Mari Lundström, Director of the BATCircle consortium and Assistant Professor at Aalto. Photo: Aleksi Poutanen

Finland’s five billion euro battery markets

Finland is well placed to become a major international player in the battery industry. The EU has predicted that the value of the European battery market could reach EUR 250 billion by 2025. The aim of the BATCircle consortium, headed by Aalto University, is to create a battery market in Finland valued at a minimum of EUR 5 billion.

The BATCircle project has strengthened cooperation in the European battery industry and Finland’s position in the circular economy for batteries – a market with high value potential. A total of 23 companies, four universities, two research institutes and two cities took part in the initial project, which ended in spring 2020. The aim is to continue this endeavour in the BATCircle 2.0 project. ‘As part of this project, Aalto will invest in the development of battery recycling. Aalto’s strong expertise in this area stems from long industrial cooperation in the field of metallurgy,’ says Mari Lundström, Director of the BATCircle consortium and Assistant Professor at Aalto.

A few years ago, the global recycling rate of lithium was less than five percent. The EU Battery Directive will increase the recycling rate to 35 percent in 2025 and 70 percent in 2030. ‘Recycling must be both economically and environmentally viable. Research will develop metal recovery techniques and model the environmental footprint of technological innovations,’ Lundström says. She believes that the battery sector’s business models will change dramatically. For example, the digitalisation and tracing of the composition of battery metals will provide opportunities for new business activities in connection with the ownership of batteries.

From bioinnovations to breakthrough solutions

Aalto University’s new Bioinnovation Centre is aimed at accelerating the transition to a circular economy and bioeconomy through creating opportunities for sustainable economic growth in Finland. The Jane and Aatos Erkko Foundation granted EUR 10.5 million to Aalto University for setting up the state-of-the-art infrastructure at the cross-disciplinary learning and research centre, which will open its doors during 2021.‘The decision to support the bioinnovation centre is a new type of strategic opening for the foundation. The foundation has high expectations for the centre to achieve its goals, produce breakthrough solutions and extensively utilise research results’, says Hanna-Mari Peltomäki, Representative of the Jane and Aatos Erkko Foundation.

‘We are extremely grateful to the Jane and Aatos Erkko Foundation for the support, which will enable taking a great leap in the development of Finland’s bioeconomy and circular economy expertise. The bioinnovation centre will provide Finland and the world with the most recent research knowledge in its field, top-class experts and product concepts that combine high-quality design and technology in a sustainable manner. By awarding such a significant grant, the foundation is making a bold and visionary investment in sustainable development. We highly appreciate this’, says Ilkka Niemelä, President of Aalto University.

Text: Marjukka Puolakka

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Aalto Innovation Services (external link)

Innovation Services promotes the commercialization of research in Aalto including technology transfer, licensing and creation of spin-outs.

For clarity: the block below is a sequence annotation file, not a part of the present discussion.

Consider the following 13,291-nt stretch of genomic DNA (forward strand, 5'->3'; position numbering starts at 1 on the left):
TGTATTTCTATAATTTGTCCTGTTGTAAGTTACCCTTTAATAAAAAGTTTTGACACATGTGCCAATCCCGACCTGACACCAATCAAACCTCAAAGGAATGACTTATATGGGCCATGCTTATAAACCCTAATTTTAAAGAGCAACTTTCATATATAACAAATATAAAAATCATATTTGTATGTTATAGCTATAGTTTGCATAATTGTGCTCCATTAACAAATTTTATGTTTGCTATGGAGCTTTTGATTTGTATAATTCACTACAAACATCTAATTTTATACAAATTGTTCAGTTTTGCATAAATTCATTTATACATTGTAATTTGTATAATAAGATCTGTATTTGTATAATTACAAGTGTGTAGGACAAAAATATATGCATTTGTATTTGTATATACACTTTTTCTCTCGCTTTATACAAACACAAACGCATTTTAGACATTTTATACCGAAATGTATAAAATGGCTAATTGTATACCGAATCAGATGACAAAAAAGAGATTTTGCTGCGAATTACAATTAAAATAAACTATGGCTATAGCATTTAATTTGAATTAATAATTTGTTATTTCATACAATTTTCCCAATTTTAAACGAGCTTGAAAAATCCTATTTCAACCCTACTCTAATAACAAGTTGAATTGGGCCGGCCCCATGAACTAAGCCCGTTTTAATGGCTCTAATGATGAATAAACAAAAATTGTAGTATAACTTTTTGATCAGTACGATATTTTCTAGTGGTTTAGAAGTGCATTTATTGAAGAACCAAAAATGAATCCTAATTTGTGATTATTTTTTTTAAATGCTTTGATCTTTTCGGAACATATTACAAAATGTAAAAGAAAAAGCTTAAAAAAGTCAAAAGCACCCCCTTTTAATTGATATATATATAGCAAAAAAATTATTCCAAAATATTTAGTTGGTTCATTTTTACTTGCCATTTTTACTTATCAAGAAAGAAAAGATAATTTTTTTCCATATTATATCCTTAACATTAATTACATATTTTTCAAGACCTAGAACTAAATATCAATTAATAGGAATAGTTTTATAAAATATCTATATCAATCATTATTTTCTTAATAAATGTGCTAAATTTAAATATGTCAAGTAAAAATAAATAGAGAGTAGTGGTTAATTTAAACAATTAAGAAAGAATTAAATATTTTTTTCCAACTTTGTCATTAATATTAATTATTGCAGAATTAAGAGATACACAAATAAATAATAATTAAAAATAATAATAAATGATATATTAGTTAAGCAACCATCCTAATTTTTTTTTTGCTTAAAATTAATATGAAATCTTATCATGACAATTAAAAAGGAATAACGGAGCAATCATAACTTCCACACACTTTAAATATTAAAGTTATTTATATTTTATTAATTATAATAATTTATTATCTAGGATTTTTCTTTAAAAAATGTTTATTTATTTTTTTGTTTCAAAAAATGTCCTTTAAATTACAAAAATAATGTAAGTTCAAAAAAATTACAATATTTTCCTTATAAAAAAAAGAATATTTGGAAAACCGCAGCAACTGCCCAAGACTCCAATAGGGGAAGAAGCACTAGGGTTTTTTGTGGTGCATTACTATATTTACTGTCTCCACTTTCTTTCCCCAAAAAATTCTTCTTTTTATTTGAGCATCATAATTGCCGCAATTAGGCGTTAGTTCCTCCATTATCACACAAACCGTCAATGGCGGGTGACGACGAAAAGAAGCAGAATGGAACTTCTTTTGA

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We sell and license patented technology and the know-how to needed to deploy patented technologies.

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Aalto University Bioinnovation Centre launching

Aalto University’s Bioinnovation Centre will be established with the grant amounting over 10 million euros received from Jane and Aatos Erkko Foundation. Bioinnovation Centre will start its operation in 2021 by the recruitment of a professor enabled by the grant and opening the first call for the doctoral school supported by the grant.

Photo: Koite Health.

New high-tech mouthwash uses light to kill harmful bacteria on teeth

The new method developed by Finnish researchers is based on dual-light photodynamic therapy. The method doesn’t interfere with friendly bacteria in the mouth, or cause bacterial resistance

Kuvassa keksijä Pasi Herranen VIS-elementin vieressä. Elementti on suuri, kiiltävän musta suunnikas.

VIS (Vacuum Insulation System) - An Aalto University commercialization project funded by Business Finland

VIS (Vacuum Insulation System) is a new technology based on the idea of creating a vacuum inside a wooden construction element with the goal of achieving superinsulation and a long life cycle while using inexpensive materials. By lowering the pressure inside the element, we are able to utilize a technique called “vacuum drying” which ensures that the element will stay dry and healthy even in warm and moist conditions. These properties make VIS a perfect construction solution for demanding environments, such as indoor farming, where many insulation materials struggle. The goal of this project is to create the most energy and cost efficient indoor farming solution in the world called VIS Plant Factory.

School of Chemical Engineering
Recycled battery metal in a bowl

Recycling of batteries and responsible raw materials are Finland's asset - A major project enhanced cooperation within the battery sector

The two-year BATCircle consortium led by Aalto University has produced a lot of new research on battery recycling and raw materials and strengthened the cooperation within the sector